Currently, a number of different departments and organisations are involved in the production of travel and tourism statistics. This results in duplication of effort and raises concerns about coherence, as well as being apparent that prioritisation of this topic is not the same across all organisations involved. Considering international practices, there is no clear trend for a country's National Statistics Institute (NSI) to take the lead on tourism statistics, so the UK approach, where the NSI leads on some travel and tourism statistics but not others, is not unusual. However, the UK does seem to be unusual in its approach to collecting international and domestic tourism data separately.
The review has identified a number of opportunities for collaboration that could improve the coherence and efficiency of these statistics. These include:
working with the Civil Aviation Authority (CAA) to harmonise questions and share data to improve accuracy of a passenger survey that interviews air passengers only as they leave the UK
working with VisitEngland, VisitScotland and Visit Wales and the Department of Transport (DfT) to develop a household survey that covers both international and domestic tourism of UK residents
considering how coherence between statistics for Northern Ireland and those for Great Britain or the UK could be improved; currently the Northern Ireland Statistics and Research Agency (NISRA) conducts both the International Passenger Survey (IPS) and its own passenger survey in Northern Ireland
considering who should be responsible for the publication of tourism outputs; currently both the Office for National Statistics (ONS) and Visit Britain publish international tourism statistics based on the IPS
considering who should be responsible for data collection, linkage and storage; the ONS are leading on the Integrated Data Service (IDS) and DCMS/Visit Britain are working on a project under this to integrate tourism-related dat
working more effectively together across all organisations to share experiences of working with alternative data sources
To support and establish an effective strategic and collaborative relationship between the organisations involved with travel and tourism statistics, a Travel and Tourism Strategic Group was established during the review. The aims of this group are to develop a shared vision for the future of international and domestic travel and tourism statistics, strategically drive forward travel and tourism-related data issues, facilitate collaboration between departments and consider where responsibilities for various products should lie.Nôl i'r tabl cynnwys
10. Further developments
The review has set out a vision for travel and tourism statistics and has proposed a plan of intent. Further research is required before it is possible to produce a detailed plan of implementation. It is anticipated that this research work should be conducted during the 2022 to 2023 financial year to allow implementation to begin in 2023 to 2024. As it has been throughout the review, it is anticipated that this work will be in collaboration with other government departments and key stakeholders, with the Travel and Tourism Strategic Group providing oversight.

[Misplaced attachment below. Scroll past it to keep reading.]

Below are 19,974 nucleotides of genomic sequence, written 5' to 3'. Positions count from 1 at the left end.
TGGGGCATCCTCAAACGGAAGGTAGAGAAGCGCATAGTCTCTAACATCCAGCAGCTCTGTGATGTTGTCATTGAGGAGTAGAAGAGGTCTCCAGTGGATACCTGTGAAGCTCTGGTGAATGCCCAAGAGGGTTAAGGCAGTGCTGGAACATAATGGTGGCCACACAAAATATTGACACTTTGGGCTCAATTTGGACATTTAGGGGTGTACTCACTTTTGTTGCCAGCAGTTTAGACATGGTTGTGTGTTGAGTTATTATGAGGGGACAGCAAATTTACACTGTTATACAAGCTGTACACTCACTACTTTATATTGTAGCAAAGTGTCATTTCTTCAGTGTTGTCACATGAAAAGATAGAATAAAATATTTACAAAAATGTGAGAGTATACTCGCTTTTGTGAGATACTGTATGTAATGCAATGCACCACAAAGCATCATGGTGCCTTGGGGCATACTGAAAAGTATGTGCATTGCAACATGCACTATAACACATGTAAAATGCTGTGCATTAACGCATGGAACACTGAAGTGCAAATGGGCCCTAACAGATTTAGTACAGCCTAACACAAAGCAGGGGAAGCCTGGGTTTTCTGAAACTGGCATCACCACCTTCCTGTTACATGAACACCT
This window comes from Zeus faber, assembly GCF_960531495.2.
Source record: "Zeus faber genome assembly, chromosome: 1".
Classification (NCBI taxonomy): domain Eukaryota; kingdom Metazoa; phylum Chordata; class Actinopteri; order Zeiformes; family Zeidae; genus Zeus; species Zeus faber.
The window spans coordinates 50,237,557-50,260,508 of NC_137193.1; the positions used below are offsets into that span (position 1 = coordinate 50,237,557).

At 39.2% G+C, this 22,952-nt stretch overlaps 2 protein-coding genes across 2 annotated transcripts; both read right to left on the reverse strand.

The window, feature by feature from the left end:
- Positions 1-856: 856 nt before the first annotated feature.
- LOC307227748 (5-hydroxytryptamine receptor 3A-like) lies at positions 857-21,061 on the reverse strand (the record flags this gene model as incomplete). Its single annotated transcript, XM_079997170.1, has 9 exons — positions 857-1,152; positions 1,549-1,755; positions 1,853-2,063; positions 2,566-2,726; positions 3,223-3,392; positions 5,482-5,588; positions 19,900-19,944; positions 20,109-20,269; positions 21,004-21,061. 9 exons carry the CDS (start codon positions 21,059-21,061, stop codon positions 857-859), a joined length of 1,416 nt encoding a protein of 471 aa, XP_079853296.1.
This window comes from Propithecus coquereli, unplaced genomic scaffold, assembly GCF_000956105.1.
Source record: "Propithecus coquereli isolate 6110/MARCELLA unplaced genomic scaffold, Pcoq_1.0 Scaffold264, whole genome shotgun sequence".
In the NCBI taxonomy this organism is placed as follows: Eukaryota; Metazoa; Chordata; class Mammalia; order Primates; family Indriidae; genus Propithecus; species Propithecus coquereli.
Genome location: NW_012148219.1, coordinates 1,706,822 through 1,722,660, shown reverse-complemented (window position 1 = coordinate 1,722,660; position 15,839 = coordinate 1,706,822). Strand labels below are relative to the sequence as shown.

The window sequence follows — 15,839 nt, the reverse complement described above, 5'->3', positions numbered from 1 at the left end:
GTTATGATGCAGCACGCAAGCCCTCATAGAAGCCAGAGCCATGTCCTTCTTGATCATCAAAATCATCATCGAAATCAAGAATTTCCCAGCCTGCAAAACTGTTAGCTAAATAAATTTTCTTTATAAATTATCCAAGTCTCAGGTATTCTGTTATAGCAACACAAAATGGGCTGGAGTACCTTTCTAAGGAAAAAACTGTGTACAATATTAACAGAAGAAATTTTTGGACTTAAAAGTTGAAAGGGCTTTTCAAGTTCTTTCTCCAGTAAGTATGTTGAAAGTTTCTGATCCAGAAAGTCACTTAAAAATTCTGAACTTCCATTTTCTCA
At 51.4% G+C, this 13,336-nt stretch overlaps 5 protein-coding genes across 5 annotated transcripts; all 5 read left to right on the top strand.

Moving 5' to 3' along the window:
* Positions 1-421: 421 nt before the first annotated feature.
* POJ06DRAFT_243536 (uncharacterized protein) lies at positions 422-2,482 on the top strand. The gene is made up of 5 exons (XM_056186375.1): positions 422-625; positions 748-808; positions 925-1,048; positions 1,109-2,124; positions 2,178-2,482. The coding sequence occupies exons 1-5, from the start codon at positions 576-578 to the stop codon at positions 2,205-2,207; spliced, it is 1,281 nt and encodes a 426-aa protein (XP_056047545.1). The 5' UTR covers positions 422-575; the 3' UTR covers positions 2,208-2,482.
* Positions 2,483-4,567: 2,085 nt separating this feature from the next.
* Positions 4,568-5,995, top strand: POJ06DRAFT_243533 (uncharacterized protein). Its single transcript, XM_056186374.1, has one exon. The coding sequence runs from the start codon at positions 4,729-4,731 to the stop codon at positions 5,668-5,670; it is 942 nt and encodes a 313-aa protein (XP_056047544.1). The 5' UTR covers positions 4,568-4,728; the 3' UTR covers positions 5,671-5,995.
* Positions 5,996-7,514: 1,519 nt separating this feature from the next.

For the passenger survey, additional work is required to plan the implementation of a fully harmonised departures survey including:
development and agreement of a core set of questions to be collected on both the Civil Aviation Authority (CAA) departing passengers survey and the departures-only International Passenger Survey (IPS)
testing the joint calibration approach to combining survey estimates and a decision on whether joint estimation or joint calibration will be used to combine CAA departing passengers and departures-only IPS
review the Northern Ireland Passenger Survey (NIPS) and departures-only IPS questionnaires and agree harmonised questions where necessary
review departures-only IPS questionnaires to confirm all questions are necessary
To initiate a household survey that can measure outbound international travel and tourism of UK residents, future work includes:
agreeing whether to develop a new survey or amend the existing Great Britain Tourism Survey (GBTS) or NTS and assess impact on contractual arrangements for existing survey delivery
confirming required sample size and any strategies to make the sample more efficient (for example, linking to other surveys for filtering, or over sampling particular regions)
determining the survey structure and design and testing the questionnaire, harmonising with other surveys including Northern Ireland's Continuous Household Survey and the departures-only IPS
For alternative data sources, additional work research required includes:
testing small area estimation using mobility data at local authority level and determining lowest possible level of geographical breakdown
investigating the use of small area estimation techniques using financial transactions data to provide breakdowns of expenditure-by-expenditure type and location
gaining access to Home Office data and considering suitability of data for calibration of survey estimates
determining what ancillary information would be useful to collect using surveys
For faster indicators, the next steps include:
acquisitioning data for forward bookings of air, rail and sea transport and incorporating into a state-space model
considering options for improving the timeliness of survey estimates, including nowcasting of the passenger counts used for calibration